1. 30
    V: positive lessons programming rant

For some context on what I am talking about check out https://lobste.rs/s/1ogeev/v_is_for_vaporware and https://lobste.rs/s/rh1pbo/v_source_code_released.

I have been very critical of the V programming language in the lobste.rs comments, so I thought I would put out something to try and cancel out some of the negativity I contributed to. I don’t want to say anything bad about V here, it was all already said.

Here are some of my more positive lessons:

1.) There is an uplifting and forgiving nature to people along side the critical and grumpy side. Just think of a different project, one you admire and love riding a wave of good energy. Now imagine despite some bad hiccups, some people forgive and even strongly defend that project while it recovers. Pretty cool right? Forgiveness can be a powerful force for good, even if you don’t always agree with when it is applied.

2.) People can resonate with ideas and be forgiving of the rest. Get your ideas out there, people might love them even before you had time to finish everything. V is selling a great concept, and people are buying into it. What great concepts do you have?

3.) Marketing works, and most programmers seem to suck at it. Even if you didn’t like everything the V project did, maybe you can see how powerful the example could be in a different context. Could other small projects you love actually have huge unmet potential because they didn’t reach the right people? Some projects are awesome, and nobody knows about it. Other projects could be awesome, if only they had more support.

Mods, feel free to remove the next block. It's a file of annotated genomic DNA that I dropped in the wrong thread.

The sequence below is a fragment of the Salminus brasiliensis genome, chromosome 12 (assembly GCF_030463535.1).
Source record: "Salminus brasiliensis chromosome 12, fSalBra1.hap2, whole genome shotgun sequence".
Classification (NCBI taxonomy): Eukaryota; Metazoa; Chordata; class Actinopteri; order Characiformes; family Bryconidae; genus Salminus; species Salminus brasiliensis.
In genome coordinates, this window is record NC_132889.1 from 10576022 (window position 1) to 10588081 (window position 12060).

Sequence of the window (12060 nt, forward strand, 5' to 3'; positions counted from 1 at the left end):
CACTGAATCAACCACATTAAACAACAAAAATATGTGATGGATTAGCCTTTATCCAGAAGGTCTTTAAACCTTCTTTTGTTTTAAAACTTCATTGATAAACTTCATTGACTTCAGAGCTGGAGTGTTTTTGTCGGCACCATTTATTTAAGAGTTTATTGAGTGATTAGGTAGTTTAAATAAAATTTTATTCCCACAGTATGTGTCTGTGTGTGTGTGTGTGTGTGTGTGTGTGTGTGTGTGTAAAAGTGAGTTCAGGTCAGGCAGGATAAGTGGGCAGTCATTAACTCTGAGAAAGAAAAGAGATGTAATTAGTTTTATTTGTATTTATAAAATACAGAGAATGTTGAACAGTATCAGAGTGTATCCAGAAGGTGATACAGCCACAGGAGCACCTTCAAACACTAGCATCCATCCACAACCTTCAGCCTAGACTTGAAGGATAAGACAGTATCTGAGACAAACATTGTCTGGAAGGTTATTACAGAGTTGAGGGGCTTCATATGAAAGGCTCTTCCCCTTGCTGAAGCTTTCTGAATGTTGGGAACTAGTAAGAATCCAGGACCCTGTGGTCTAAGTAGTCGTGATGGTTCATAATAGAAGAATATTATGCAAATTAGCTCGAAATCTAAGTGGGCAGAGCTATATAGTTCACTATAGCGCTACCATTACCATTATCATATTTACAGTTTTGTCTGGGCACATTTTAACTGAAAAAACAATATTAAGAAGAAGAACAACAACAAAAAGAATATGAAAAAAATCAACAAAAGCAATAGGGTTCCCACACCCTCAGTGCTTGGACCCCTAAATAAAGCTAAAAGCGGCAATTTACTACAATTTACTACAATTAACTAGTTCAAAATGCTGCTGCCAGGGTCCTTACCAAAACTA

Thank you V for the positive lessons.

  1.  

  2. 12

    3.) Marketing works, and most programmers seem to suck at it. Even if you didn’t like everything the V project did, maybe you can see how powerful the example could be in a different context. Could other small projects you love actually have huge unmet potential because they didn’t reach the right people? Some projects are awesome, and nobody knows about it. Other projects could be awesome, if only they had more support.

    God yes. One of my guilty prides is how often I HN-frontpage super-obscure techniques and get people to actually start using them, and I played a major role in popularizing TLA+.* Programmers think they’re immune to marketing, which 1) is absurd, and 2) assumes marketing is a bad thing. When in reality, it’s not bad, it’s effective, and we need to understand how and why it works if we want to actually change the status quo.

    • For certain definitions of popular, anyway.
      1. 6

        I have a couple of opinions here:

        1.) There’s an active avoidance of marketing in our circles and it bites us in our back. Much like FOSS project management, it’s rarely talked about at conferences. Marketing in and by itself is not a bad thing, we must find ways that are appropriate for our circles.

        2.) Our community is unforgiving on people who fail. While there’s ample mismanagement on V’s side and I wouldn’t want to use it as an example, we are not very kind to people that try the waters here.

        3.) Programmers shouldn’t need to be good at marketing to make money of their projects. We need ways to integrate people that like and can do marketing into FOSS projects as equal peers. Foundations are a way to do that. The same goes to fundraising. I think the FOSS community would be better off if we started seeing those as tasks that are worth as much money as the programming itself. My ideal world is a place where we have people finding cool, fundamental work that is being done an making sure those people get money instead of those people, on top of their programming workload have to sell their stuff.